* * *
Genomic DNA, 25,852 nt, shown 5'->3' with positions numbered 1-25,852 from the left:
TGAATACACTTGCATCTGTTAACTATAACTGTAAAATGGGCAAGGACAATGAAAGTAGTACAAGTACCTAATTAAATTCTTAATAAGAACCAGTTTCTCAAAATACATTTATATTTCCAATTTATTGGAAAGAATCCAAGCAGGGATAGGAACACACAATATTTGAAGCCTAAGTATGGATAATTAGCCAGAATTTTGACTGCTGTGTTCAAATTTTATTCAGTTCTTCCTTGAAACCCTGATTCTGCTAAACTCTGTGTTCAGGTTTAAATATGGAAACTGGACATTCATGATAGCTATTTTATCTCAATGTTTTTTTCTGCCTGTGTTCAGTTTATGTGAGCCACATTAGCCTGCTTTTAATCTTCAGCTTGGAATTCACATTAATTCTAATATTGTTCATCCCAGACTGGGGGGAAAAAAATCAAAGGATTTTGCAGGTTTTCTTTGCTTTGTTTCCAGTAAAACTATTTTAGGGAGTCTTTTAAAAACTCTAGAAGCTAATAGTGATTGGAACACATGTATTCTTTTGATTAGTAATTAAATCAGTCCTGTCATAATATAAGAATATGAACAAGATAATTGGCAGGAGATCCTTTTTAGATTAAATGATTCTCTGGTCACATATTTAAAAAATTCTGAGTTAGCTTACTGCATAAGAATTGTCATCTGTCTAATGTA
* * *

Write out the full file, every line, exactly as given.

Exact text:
Genomic DNA, 25,852 nt, shown 5'->3' with positions numbered 1-25,852 from the left:
TGAATACACTTGCATCTGTTAACTATAACTGTAAAATGGGCAAGGACAATGAAAGTAGTACAAGTACCTAATTAAATTCTTAATAAGAACCAGTTTCTCAAAATACATTTATATTTCCAATTTATTGGAAAGAATCCAAGCAGGGATAGGAACACACAATATTTGAAGCCTAAGTATGGATAATTAGCCAGAATTTTGACTGCTGTGTTCAAATTTTATTCAGTTCTTCCTTGAAACCCTGATTCTGCTAAACTCTGTGTTCAGGTTTAAATATGGAAACTGGACATTCATGATAGCTATTTTATCTCAATGTTTTTTTCTGCCTGTGTTCAGTTTATGTGAGCCACATTAGCCTGCTTTTAATCTTCAGCTTGGAATTCACATTAATTCTAATATTGTTCATCCCAGACTGGGGGGAAAAAAATCAAAGGATTTTGCAGGTTTTCTTTGCTTTGTTTCCAGTAAAACTATTTTAGGGAGTCTTTTAAAAACTCTAGAAGCTAATAGTGATTGGAACACATGTATTCTTTTGATTAGTAATTAAATCAGTCCTGTCATAATATAAGAATATGAACAAGATAATTGGCAGGAGATCCTTTTTAGATTAAATGATTCTCTGGTCACATATTTAAAAAATTCTGAGTTAGCTTACTGCATAAGAATTGTCATCTGTCTAATGTA